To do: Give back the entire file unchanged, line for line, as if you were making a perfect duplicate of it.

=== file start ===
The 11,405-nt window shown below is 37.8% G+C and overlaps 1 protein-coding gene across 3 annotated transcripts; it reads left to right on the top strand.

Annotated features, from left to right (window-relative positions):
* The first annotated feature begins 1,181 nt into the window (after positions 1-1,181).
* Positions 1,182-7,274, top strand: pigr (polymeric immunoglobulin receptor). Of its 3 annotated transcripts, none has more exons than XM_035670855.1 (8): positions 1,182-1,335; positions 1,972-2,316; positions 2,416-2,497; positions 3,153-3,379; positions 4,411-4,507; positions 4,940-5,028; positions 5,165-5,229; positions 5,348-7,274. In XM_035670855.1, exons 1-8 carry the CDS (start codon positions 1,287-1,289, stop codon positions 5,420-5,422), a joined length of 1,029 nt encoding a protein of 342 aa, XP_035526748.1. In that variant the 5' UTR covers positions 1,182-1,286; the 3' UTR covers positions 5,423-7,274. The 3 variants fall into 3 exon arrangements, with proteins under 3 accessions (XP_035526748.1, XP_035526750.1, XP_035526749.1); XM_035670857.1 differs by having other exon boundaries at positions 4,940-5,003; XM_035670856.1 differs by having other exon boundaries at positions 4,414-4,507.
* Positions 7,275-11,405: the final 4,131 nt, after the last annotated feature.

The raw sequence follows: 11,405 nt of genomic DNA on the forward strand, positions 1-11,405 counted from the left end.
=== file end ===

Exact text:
The 11,405-nt window shown below is 37.8% G+C and overlaps 1 protein-coding gene across 3 annotated transcripts; it reads left to right on the top strand.

Annotated features, from left to right (window-relative positions):
* The first annotated feature begins 1,181 nt into the window (after positions 1-1,181).
* Positions 1,182-7,274, top strand: pigr (polymeric immunoglobulin receptor). Of its 3 annotated transcripts, none has more exons than XM_035670855.1 (8): positions 1,182-1,335; positions 1,972-2,316; positions 2,416-2,497; positions 3,153-3,379; positions 4,411-4,507; positions 4,940-5,028; positions 5,165-5,229; positions 5,348-7,274. In XM_035670855.1, exons 1-8 carry the CDS (start codon positions 1,287-1,289, stop codon positions 5,420-5,422), a joined length of 1,029 nt encoding a protein of 342 aa, XP_035526748.1. In that variant the 5' UTR covers positions 1,182-1,286; the 3' UTR covers positions 5,423-7,274. The 3 variants fall into 3 exon arrangements, with proteins under 3 accessions (XP_035526748.1, XP_035526750.1, XP_035526749.1); XM_035670857.1 differs by having other exon boundaries at positions 4,940-5,003; XM_035670856.1 differs by having other exon boundaries at positions 4,414-4,507.
* Positions 7,275-11,405: the final 4,131 nt, after the last annotated feature.

The raw sequence follows: 11,405 nt of genomic DNA on the forward strand, positions 1-11,405 counted from the left end.